File picture: An oil facility in Saudi Arabia. The GCC countries have recognized the need to reduce their reliance on oil and are all implementing reforms to diversify their economies as well as fiscal and external revenues. Image Credit: AP

Dubai: The GCC countries that account for a fifth of the world’s oil production need to urgently adapt their fiscal policies to the reality of lower oil prices in the longer term, the International Monetary Fund (IMF) said in a Staff Report on Thursday.

The report, ‘The Future of Oil and Fiscal Sustainability in the GCC Region’ noted that oil market is undergoing a fundamental change. New technologies are increasing the supply of oil from old and new sources, while rising concerns over the environment are seeing the world gradually moving away from oil. This spells a significant challenge for oil-exporting countries of GCC who account for a fifth of the world’s oil production.

The GCC countries have recognized the need to reduce their reliance on oil and are all implementing reforms to diversify their economies as well as fiscal and external revenues. Nevertheless, as global oil demand is expected to peak in the next two decades, the associated fiscal imperative could be both larger and more urgent than implied by the GCC countries’ existing plans.

According to the IMF staff study, at the current fiscal stance, the region’s financial wealth could be depleted by 2034. Fiscal sustainability will require significant consolidation in the coming years.

Continued growth of demand for natural gas will benefit some of the GCC countries with sizable gas reserves. In the IMF’s benchmark projection, the Gas reserves including the recent discoveries will delay the peak in hydrocarbon GDP by about a decade.

In the IMF’s projection, hydrocarbon revenue will peak by about 2048. Assuming continued annual non-oil real GDP growth rate of three percent, this implies a path of a persistent decline in hydrocarbon fiscal revenue in percent of GDP. In the benchmark projection, this ratio would halve by 2050 from the present level of 23 per cent. The decline would be steeper should the alternative scenarios of faster improvements in energy efficiency and stricter environmental protection policies materialize.

GCC needs to prepare

The IMF report has observed that anticipating and preparing for what comes next will be critical for GCC. The GCC region is home to the largest concentration of oil exporters and oil remains critical to both external and fiscal revenues and overall GDP.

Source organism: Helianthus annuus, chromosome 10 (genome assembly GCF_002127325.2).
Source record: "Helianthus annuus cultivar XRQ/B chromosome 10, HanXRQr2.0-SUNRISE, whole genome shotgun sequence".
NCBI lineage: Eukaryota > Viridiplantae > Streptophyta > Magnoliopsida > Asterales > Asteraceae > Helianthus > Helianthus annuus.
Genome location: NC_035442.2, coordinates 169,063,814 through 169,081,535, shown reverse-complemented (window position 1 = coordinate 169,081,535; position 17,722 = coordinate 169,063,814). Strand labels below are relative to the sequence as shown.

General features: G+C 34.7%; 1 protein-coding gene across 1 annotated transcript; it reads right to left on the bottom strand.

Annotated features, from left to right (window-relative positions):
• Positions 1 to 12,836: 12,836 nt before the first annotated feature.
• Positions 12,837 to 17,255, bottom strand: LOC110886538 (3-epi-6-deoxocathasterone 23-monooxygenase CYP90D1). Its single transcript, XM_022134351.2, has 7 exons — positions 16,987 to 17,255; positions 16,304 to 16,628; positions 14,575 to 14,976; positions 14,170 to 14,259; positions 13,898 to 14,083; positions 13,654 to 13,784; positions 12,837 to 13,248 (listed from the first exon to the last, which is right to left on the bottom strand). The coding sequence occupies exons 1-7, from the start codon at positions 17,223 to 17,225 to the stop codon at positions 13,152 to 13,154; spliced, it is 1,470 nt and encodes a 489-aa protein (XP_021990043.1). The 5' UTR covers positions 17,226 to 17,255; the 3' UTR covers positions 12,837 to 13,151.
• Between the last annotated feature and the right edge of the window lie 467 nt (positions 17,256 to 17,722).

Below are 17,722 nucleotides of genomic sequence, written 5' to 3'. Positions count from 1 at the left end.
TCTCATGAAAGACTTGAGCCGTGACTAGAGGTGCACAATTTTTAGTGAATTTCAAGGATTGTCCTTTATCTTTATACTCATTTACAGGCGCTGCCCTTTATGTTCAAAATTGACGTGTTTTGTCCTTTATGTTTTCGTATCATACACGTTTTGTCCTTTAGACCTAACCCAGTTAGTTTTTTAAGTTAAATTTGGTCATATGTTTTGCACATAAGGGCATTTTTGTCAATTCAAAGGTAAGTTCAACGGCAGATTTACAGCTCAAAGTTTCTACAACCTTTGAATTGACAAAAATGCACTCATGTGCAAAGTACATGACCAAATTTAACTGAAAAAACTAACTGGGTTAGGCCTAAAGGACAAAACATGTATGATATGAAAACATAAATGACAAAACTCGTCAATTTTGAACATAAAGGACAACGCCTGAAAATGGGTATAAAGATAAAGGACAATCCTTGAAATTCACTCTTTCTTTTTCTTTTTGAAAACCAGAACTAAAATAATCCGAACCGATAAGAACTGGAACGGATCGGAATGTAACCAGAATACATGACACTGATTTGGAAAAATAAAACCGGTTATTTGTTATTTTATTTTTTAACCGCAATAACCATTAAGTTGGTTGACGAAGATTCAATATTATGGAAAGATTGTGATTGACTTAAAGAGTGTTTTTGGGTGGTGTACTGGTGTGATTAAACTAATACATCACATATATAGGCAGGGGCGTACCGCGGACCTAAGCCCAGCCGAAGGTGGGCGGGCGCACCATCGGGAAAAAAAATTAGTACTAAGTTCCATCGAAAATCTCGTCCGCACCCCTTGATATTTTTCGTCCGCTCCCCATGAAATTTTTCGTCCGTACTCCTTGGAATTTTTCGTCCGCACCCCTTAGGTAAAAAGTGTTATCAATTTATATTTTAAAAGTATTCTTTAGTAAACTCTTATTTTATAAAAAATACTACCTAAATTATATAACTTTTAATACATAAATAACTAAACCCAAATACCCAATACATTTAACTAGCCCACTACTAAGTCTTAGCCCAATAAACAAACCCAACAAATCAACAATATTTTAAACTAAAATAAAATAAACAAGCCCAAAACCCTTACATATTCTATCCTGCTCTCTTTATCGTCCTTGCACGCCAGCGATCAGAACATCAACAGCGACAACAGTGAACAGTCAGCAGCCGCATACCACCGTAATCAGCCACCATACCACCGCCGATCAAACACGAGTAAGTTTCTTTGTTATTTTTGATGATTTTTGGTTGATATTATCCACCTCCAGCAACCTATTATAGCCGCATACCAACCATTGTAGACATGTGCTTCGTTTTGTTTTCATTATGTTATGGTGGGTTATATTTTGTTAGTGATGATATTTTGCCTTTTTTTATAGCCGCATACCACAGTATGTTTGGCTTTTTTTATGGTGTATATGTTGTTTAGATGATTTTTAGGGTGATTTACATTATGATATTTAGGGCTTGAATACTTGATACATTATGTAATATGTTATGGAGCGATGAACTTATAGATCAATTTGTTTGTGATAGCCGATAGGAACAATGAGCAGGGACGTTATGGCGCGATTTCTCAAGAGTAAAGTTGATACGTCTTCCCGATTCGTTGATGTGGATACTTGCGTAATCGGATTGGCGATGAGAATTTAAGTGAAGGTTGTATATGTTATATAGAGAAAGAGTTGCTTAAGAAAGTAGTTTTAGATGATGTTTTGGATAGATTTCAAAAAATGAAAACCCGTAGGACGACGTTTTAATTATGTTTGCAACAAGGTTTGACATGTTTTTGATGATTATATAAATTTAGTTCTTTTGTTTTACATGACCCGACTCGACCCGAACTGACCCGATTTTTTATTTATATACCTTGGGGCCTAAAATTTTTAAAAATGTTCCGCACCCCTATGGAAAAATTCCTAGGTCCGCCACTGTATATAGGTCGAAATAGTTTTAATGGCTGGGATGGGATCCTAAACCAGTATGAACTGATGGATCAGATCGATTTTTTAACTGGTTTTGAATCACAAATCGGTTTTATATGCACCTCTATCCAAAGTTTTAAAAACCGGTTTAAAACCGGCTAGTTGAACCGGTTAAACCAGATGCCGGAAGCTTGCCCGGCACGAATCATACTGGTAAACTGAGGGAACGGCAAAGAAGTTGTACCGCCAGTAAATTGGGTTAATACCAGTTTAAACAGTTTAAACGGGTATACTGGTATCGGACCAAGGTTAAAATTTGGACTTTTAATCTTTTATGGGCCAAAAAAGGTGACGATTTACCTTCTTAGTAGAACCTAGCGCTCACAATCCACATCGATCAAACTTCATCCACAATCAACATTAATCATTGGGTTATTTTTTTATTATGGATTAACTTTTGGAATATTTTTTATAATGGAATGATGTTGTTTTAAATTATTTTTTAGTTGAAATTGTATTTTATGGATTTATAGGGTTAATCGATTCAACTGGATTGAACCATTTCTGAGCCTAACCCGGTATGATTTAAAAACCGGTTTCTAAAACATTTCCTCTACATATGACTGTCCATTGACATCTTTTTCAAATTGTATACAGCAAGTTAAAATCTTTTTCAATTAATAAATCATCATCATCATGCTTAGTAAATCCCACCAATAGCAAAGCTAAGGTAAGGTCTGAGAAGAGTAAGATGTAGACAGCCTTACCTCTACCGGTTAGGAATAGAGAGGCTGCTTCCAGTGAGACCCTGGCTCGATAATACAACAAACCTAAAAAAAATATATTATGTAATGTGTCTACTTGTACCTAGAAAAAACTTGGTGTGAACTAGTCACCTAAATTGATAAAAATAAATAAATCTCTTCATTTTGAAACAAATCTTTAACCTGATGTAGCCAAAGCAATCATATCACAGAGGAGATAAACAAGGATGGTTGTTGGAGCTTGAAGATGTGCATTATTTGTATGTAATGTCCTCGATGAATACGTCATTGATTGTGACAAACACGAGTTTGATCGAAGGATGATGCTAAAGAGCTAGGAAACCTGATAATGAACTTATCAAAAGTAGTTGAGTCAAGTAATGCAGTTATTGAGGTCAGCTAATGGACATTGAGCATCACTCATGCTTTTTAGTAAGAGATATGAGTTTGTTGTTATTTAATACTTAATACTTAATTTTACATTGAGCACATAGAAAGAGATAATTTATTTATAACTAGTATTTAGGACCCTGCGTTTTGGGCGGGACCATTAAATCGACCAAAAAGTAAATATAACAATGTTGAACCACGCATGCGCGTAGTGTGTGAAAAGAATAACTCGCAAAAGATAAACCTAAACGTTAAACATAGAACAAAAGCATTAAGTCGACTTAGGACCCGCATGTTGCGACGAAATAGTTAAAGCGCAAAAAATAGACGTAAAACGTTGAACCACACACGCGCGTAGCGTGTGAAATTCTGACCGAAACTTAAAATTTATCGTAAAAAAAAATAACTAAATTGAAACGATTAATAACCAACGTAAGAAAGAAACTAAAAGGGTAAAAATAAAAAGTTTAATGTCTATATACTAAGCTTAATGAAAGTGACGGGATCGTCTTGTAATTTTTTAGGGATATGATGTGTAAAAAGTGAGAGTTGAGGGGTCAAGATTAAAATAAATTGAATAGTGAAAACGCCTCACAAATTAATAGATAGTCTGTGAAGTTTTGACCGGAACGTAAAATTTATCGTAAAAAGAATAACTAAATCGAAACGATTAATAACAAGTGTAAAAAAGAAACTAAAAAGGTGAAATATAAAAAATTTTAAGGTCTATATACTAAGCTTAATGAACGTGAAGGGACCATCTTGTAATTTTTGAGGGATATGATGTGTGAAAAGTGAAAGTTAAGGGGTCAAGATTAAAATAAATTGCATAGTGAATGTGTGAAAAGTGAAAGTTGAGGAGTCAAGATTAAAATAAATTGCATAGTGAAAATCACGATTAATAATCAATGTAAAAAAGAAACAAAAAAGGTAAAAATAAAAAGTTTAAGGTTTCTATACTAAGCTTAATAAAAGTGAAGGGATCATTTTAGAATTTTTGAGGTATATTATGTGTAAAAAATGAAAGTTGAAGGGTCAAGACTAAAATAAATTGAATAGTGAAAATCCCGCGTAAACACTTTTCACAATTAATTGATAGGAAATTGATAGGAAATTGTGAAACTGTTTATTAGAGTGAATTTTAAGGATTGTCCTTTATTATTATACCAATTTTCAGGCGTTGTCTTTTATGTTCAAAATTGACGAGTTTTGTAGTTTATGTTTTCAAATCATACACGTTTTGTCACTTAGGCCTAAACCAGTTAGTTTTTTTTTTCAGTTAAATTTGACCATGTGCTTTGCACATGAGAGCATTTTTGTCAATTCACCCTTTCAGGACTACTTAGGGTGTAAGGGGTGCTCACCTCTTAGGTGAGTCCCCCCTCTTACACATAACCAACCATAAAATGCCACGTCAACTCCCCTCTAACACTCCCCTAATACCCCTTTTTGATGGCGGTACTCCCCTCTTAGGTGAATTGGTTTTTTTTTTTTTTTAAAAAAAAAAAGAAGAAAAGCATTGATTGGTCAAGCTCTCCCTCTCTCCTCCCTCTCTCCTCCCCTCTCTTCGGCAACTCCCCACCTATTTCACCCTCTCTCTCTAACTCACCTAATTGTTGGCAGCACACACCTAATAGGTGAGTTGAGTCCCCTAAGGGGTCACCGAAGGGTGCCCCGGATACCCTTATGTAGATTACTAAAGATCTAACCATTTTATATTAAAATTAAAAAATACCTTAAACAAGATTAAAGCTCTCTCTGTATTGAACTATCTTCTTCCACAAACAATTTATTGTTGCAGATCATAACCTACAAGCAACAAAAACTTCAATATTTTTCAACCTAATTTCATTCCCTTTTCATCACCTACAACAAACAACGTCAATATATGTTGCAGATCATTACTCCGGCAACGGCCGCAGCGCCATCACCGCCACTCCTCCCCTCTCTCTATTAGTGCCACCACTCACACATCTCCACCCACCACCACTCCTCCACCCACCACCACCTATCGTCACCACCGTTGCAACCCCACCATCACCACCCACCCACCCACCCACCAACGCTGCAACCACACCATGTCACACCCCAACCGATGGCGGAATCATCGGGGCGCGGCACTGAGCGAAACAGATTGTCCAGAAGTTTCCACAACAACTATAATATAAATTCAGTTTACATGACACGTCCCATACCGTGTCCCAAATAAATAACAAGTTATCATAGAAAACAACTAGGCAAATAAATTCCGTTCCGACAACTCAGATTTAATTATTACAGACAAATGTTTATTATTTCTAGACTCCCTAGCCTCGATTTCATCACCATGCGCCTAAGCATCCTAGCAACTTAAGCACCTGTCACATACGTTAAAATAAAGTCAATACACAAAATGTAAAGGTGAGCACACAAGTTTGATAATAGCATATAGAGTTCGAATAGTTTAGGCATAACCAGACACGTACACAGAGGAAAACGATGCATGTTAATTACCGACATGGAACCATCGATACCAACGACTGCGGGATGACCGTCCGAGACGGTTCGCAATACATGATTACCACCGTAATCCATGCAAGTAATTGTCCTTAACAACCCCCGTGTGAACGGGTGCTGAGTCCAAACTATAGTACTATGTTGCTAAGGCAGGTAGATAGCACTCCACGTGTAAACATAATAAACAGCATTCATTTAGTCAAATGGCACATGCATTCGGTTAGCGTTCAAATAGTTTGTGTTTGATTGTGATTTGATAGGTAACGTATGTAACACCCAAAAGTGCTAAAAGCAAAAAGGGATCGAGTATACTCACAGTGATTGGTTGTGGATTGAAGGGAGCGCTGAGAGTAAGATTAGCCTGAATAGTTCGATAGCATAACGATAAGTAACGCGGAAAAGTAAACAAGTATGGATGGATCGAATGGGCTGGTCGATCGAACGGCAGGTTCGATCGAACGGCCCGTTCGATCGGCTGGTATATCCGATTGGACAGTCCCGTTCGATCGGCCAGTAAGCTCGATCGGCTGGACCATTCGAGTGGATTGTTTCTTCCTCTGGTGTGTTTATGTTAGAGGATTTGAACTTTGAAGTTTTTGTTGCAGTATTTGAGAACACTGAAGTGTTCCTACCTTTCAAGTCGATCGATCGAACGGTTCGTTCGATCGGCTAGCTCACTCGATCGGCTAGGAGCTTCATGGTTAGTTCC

Although the importance of non-oil sectors has increased in recent decades, many of them rely on oil-based demand either in the form of public spending of oil revenue or private expenditure of oil-derived wealth. The 2014–15 oil price shock, which notably slowed non-oil growth in most of the region, was a stark reminder of this dependence.

“Recognizing this challenge, the GCC countries are all implementing programs to diversify their economies as well as fiscal and external revenues away from oil. The success of these programs will be central to achieving strong and sustainable growth in the years to come,” the IMF study said.

What can be done?
Ongoing reform efforts in the region will provide momentum over the next five years, but they need to be accelerated to challenges posed by oil market dynamics according to the IMF. Current IMF staff projections envisage continued fiscal consolidation in all GCC countries. These projected fiscal paths appear to be more consistent with fiscal gradualism.

Accelerating and sustaining adjustment in the long term will require broadening the scope of fiscal reforms. The measures to deliver the required fiscal consolidation and how to split them between revenue and expenditure require a tailored country-specific approach.

The IMF study has observed that faster economic diversification will not resolve the fiscal challenge on its own and countries will also need to increase their non-oil fiscal revenue. While the recent introduction of VAT and excises in some countries have opened up the potential for to build on this, the IMF study said the region needs to move from wide-ranging fees toward fewer broad-based taxes to diversify government revenues.

As part of longer term fiscal planning the IMF said governments will likely need to downsize. “Wider reforms, spending restraint and optimization toward areas with highest economic impact will be critical. Progress has already been achieved in some areas, such as reduction of energy and water subsidies in several countries. But there remains significant scope for rationalizing other categories of spending, including reforming the region’s large civil service and reducing public wage bills,” the report said.